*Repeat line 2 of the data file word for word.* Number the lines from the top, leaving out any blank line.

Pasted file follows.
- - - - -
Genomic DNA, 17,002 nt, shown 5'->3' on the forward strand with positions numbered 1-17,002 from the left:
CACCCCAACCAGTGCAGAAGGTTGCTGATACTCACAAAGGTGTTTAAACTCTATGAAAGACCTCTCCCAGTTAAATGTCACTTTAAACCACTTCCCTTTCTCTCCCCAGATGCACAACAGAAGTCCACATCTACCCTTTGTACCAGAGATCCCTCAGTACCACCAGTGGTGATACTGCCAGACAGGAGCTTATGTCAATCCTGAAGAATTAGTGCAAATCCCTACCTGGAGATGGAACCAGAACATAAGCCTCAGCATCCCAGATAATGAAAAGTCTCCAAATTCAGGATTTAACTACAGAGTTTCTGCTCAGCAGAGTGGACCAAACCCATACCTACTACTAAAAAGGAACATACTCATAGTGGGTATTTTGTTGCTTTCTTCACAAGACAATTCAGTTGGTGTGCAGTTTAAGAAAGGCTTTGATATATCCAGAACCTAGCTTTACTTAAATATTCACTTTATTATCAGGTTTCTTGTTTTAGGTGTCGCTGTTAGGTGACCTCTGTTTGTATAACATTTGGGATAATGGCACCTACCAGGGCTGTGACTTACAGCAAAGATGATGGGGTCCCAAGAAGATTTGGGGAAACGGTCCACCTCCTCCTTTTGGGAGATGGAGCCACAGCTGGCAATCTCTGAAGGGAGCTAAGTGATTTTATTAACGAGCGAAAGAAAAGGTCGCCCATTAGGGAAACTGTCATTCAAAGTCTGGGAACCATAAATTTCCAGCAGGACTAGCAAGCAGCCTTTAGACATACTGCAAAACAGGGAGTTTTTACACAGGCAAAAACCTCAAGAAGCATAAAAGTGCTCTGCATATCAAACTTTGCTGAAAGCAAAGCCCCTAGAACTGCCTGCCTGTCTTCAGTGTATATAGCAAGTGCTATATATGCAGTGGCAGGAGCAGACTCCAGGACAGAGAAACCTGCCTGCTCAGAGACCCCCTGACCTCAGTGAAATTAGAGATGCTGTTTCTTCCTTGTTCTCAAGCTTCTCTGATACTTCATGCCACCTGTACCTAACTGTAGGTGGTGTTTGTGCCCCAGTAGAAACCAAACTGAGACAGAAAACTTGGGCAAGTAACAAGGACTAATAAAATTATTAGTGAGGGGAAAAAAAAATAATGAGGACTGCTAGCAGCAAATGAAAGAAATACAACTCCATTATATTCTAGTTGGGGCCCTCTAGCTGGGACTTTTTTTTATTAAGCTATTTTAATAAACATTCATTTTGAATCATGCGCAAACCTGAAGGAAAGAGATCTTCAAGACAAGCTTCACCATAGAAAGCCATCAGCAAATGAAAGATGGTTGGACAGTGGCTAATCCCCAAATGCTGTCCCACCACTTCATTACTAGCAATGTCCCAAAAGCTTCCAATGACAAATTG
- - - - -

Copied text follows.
CACCCCAACCAGTGCAGAAGGTTGCTGATACTCACAAAGGTGTTTAAACTCTATGAAAGACCTCTCCCAGTTAAATGTCACTTTAAACCACTTCCCTTTCTCTCCCCAGATGCACAACAGAAGTCCACATCTACCCTTTGTACCAGAGATCCCTCAGTACCACCAGTGGTGATACTGCCAGACAGGAGCTTATGTCAATCCTGAAGAATTAGTGCAAATCCCTACCTGGAGATGGAACCAGAACATAAGCCTCAGCATCCCAGATAATGAAAAGTCTCCAAATTCAGGATTTAACTACAGAGTTTCTGCTCAGCAGAGTGGACCAAACCCATACCTACTACTAAAAAGGAACATACTCATAGTGGGTATTTTGTTGCTTTCTTCACAAGACAATTCAGTTGGTGTGCAGTTTAAGAAAGGCTTTGATATATCCAGAACCTAGCTTTACTTAAATATTCACTTTATTATCAGGTTTCTTGTTTTAGGTGTCGCTGTTAGGTGACCTCTGTTTGTATAACATTTGGGATAATGGCACCTACCAGGGCTGTGACTTACAGCAAAGATGATGGGGTCCCAAGAAGATTTGGGGAAACGGTCCACCTCCTCCTTTTGGGAGATGGAGCCACAGCTGGCAATCTCTGAAGGGAGCTAAGTGATTTTATTAACGAGCGAAAGAAAAGGTCGCCCATTAGGGAAACTGTCATTCAAAGTCTGGGAACCATAAATTTCCAGCAGGACTAGCAAGCAGCCTTTAGACATACTGCAAAACAGGGAGTTTTTACACAGGCAAAAACCTCAAGAAGCATAAAAGTGCTCTGCATATCAAACTTTGCTGAAAGCAAAGCCCCTAGAACTGCCTGCCTGTCTTCAGTGTATATAGCAAGTGCTATATATGCAGTGGCAGGAGCAGACTCCAGGACAGAGAAACCTGCCTGCTCAGAGACCCCCTGACCTCAGTGAAATTAGAGATGCTGTTTCTTCCTTGTTCTCAAGCTTCTCTGATACTTCATGCCACCTGTACCTAACTGTAGGTGGTGTTTGTGCCCCAGTAGAAACCAAACTGAGACAGAAAACTTGGGCAAGTAACAAGGACTAATAAAATTATTAGTGAGGGGAAAAAAAAATAATGAGGACTGCTAGCAGCAAATGAAAGAAATACAACTCCATTATATTCTAGTTGGGGCCCTCTAGCTGGGACTTTTTTTTATTAAGCTATTTTAATAAACATTCATTTTGAATCATGCGCAAACCTGAAGGAAAGAGATCTTCAAGACAAGCTTCACCATAGAAAGCCATCAGCAAATGAAAGATGGTTGGACAGTGGCTAATCCCCAAATGCTGTCCCACCACTTCATTACTAGCAATGTCCCAAAAGCTTCCAATGACAAATTG